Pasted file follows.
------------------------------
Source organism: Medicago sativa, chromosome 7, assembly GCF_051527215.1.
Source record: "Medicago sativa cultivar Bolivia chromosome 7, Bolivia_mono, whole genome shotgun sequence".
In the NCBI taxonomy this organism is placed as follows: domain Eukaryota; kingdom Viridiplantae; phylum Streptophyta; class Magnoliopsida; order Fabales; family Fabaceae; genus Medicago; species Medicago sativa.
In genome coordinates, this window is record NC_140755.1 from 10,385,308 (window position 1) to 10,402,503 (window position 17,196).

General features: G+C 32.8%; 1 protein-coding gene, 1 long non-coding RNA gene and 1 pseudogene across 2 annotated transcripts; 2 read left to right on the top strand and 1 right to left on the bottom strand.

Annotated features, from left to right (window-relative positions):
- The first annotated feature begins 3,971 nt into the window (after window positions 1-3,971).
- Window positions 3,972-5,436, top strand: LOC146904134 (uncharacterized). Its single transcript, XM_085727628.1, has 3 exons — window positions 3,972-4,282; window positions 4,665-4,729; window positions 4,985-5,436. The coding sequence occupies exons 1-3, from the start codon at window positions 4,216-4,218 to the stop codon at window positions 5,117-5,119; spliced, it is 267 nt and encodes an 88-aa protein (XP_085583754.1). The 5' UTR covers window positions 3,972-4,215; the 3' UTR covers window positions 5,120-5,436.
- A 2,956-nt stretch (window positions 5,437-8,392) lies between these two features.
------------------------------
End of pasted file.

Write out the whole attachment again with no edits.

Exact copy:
Source organism: Medicago sativa, chromosome 7, assembly GCF_051527215.1.
Source record: "Medicago sativa cultivar Bolivia chromosome 7, Bolivia_mono, whole genome shotgun sequence".
In the NCBI taxonomy this organism is placed as follows: domain Eukaryota; kingdom Viridiplantae; phylum Streptophyta; class Magnoliopsida; order Fabales; family Fabaceae; genus Medicago; species Medicago sativa.
In genome coordinates, this window is record NC_140755.1 from 10,385,308 (window position 1) to 10,402,503 (window position 17,196).

General features: G+C 32.8%; 1 protein-coding gene, 1 long non-coding RNA gene and 1 pseudogene across 2 annotated transcripts; 2 read left to right on the top strand and 1 right to left on the bottom strand.

Annotated features, from left to right (window-relative positions):
- The first annotated feature begins 3,971 nt into the window (after window positions 1-3,971).
- Window positions 3,972-5,436, top strand: LOC146904134 (uncharacterized). Its single transcript, XM_085727628.1, has 3 exons — window positions 3,972-4,282; window positions 4,665-4,729; window positions 4,985-5,436. The coding sequence occupies exons 1-3, from the start codon at window positions 4,216-4,218 to the stop codon at window positions 5,117-5,119; spliced, it is 267 nt and encodes an 88-aa protein (XP_085583754.1). The 5' UTR covers window positions 3,972-4,215; the 3' UTR covers window positions 5,120-5,436.
- A 2,956-nt stretch (window positions 5,437-8,392) lies between these two features.